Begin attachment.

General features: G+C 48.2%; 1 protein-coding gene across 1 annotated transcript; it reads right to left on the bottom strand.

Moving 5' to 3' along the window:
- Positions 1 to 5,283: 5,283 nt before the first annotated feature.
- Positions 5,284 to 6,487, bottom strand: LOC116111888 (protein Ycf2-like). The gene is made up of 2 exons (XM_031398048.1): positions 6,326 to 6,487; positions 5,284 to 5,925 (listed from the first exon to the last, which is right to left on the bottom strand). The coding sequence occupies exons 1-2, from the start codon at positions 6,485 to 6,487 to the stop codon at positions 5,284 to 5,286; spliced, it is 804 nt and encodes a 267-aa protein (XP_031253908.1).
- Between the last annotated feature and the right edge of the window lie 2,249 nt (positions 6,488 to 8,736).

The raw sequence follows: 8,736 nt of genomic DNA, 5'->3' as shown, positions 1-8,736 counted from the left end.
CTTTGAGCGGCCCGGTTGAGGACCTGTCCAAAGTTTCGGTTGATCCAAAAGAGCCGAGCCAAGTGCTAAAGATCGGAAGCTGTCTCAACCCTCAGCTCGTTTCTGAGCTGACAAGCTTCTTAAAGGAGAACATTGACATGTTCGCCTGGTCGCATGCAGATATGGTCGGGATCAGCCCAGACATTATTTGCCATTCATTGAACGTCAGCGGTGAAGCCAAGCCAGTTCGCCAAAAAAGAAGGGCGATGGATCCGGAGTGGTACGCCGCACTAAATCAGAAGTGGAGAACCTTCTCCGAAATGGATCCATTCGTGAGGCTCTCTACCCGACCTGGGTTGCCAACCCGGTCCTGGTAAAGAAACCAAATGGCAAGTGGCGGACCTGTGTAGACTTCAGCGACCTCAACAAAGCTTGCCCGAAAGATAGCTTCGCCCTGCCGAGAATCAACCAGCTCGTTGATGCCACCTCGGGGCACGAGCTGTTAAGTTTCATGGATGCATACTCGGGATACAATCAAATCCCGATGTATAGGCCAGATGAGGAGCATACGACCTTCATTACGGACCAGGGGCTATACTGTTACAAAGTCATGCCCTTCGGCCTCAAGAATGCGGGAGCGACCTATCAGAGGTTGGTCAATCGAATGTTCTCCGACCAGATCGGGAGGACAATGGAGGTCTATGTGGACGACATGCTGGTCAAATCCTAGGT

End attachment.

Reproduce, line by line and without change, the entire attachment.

General features: G+C 48.2%; 1 protein-coding gene across 1 annotated transcript; it reads right to left on the bottom strand.

Moving 5' to 3' along the window:
- Positions 1 to 5,283: 5,283 nt before the first annotated feature.
- Positions 5,284 to 6,487, bottom strand: LOC116111888 (protein Ycf2-like). The gene is made up of 2 exons (XM_031398048.1): positions 6,326 to 6,487; positions 5,284 to 5,925 (listed from the first exon to the last, which is right to left on the bottom strand). The coding sequence occupies exons 1-2, from the start codon at positions 6,485 to 6,487 to the stop codon at positions 5,284 to 5,286; spliced, it is 804 nt and encodes a 267-aa protein (XP_031253908.1).
- Between the last annotated feature and the right edge of the window lie 2,249 nt (positions 6,488 to 8,736).

The raw sequence follows: 8,736 nt of genomic DNA, 5'->3' as shown, positions 1-8,736 counted from the left end.
CTTTGAGCGGCCCGGTTGAGGACCTGTCCAAAGTTTCGGTTGATCCAAAAGAGCCGAGCCAAGTGCTAAAGATCGGAAGCTGTCTCAACCCTCAGCTCGTTTCTGAGCTGACAAGCTTCTTAAAGGAGAACATTGACATGTTCGCCTGGTCGCATGCAGATATGGTCGGGATCAGCCCAGACATTATTTGCCATTCATTGAACGTCAGCGGTGAAGCCAAGCCAGTTCGCCAAAAAAGAAGGGCGATGGATCCGGAGTGGTACGCCGCACTAAATCAGAAGTGGAGAACCTTCTCCGAAATGGATCCATTCGTGAGGCTCTCTACCCGACCTGGGTTGCCAACCCGGTCCTGGTAAAGAAACCAAATGGCAAGTGGCGGACCTGTGTAGACTTCAGCGACCTCAACAAAGCTTGCCCGAAAGATAGCTTCGCCCTGCCGAGAATCAACCAGCTCGTTGATGCCACCTCGGGGCACGAGCTGTTAAGTTTCATGGATGCATACTCGGGATACAATCAAATCCCGATGTATAGGCCAGATGAGGAGCATACGACCTTCATTACGGACCAGGGGCTATACTGTTACAAAGTCATGCCCTTCGGCCTCAAGAATGCGGGAGCGACCTATCAGAGGTTGGTCAATCGAATGTTCTCCGACCAGATCGGGAGGACAATGGAGGTCTATGTGGACGACATGCTGGTCAAATCCTAGGT